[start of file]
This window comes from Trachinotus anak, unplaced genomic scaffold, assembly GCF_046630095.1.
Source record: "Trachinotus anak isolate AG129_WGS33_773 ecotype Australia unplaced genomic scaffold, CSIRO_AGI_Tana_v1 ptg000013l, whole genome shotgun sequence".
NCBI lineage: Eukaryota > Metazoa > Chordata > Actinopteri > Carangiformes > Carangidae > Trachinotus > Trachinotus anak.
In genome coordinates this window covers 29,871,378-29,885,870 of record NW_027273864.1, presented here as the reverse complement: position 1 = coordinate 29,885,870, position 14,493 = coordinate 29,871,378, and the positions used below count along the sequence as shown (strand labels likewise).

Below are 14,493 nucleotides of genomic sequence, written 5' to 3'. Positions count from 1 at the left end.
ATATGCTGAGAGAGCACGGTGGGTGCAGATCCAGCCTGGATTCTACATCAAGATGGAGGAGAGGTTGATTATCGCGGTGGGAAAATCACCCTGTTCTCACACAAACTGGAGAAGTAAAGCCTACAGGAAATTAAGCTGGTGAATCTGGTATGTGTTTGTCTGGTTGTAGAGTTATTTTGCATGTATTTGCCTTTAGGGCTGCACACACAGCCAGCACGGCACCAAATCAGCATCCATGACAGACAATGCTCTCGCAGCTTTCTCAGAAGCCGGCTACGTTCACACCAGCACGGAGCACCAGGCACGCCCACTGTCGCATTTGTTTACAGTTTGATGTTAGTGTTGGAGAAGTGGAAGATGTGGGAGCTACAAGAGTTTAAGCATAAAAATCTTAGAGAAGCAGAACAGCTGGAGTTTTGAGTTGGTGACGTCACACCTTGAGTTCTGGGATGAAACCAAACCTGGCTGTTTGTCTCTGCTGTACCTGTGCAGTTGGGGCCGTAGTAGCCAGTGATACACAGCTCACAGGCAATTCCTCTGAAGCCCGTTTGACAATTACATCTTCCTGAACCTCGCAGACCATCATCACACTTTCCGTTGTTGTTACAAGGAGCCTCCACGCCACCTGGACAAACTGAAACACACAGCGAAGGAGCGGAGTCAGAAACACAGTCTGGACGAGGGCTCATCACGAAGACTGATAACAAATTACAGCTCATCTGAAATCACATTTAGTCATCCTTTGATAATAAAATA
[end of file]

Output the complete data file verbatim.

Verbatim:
This window comes from Trachinotus anak, unplaced genomic scaffold, assembly GCF_046630095.1.
Source record: "Trachinotus anak isolate AG129_WGS33_773 ecotype Australia unplaced genomic scaffold, CSIRO_AGI_Tana_v1 ptg000013l, whole genome shotgun sequence".
NCBI lineage: Eukaryota > Metazoa > Chordata > Actinopteri > Carangiformes > Carangidae > Trachinotus > Trachinotus anak.
In genome coordinates this window covers 29,871,378-29,885,870 of record NW_027273864.1, presented here as the reverse complement: position 1 = coordinate 29,885,870, position 14,493 = coordinate 29,871,378, and the positions used below count along the sequence as shown (strand labels likewise).

Below are 14,493 nucleotides of genomic sequence, written 5' to 3'. Positions count from 1 at the left end.
ATATGCTGAGAGAGCACGGTGGGTGCAGATCCAGCCTGGATTCTACATCAAGATGGAGGAGAGGTTGATTATCGCGGTGGGAAAATCACCCTGTTCTCACACAAACTGGAGAAGTAAAGCCTACAGGAAATTAAGCTGGTGAATCTGGTATGTGTTTGTCTGGTTGTAGAGTTATTTTGCATGTATTTGCCTTTAGGGCTGCACACACAGCCAGCACGGCACCAAATCAGCATCCATGACAGACAATGCTCTCGCAGCTTTCTCAGAAGCCGGCTACGTTCACACCAGCACGGAGCACCAGGCACGCCCACTGTCGCATTTGTTTACAGTTTGATGTTAGTGTTGGAGAAGTGGAAGATGTGGGAGCTACAAGAGTTTAAGCATAAAAATCTTAGAGAAGCAGAACAGCTGGAGTTTTGAGTTGGTGACGTCACACCTTGAGTTCTGGGATGAAACCAAACCTGGCTGTTTGTCTCTGCTGTACCTGTGCAGTTGGGGCCGTAGTAGCCAGTGATACACAGCTCACAGGCAATTCCTCTGAAGCCCGTTTGACAATTACATCTTCCTGAACCTCGCAGACCATCATCACACTTTCCGTTGTTGTTACAAGGAGCCTCCACGCCACCTGGACAAACTGAAACACACAGCGAAGGAGCGGAGTCAGAAACACAGTCTGGACGAGGGCTCATCACGAAGACTGATAACAAATTACAGCTCATCTGAAATCACATTTAGTCATCCTTTGATAATAAAATA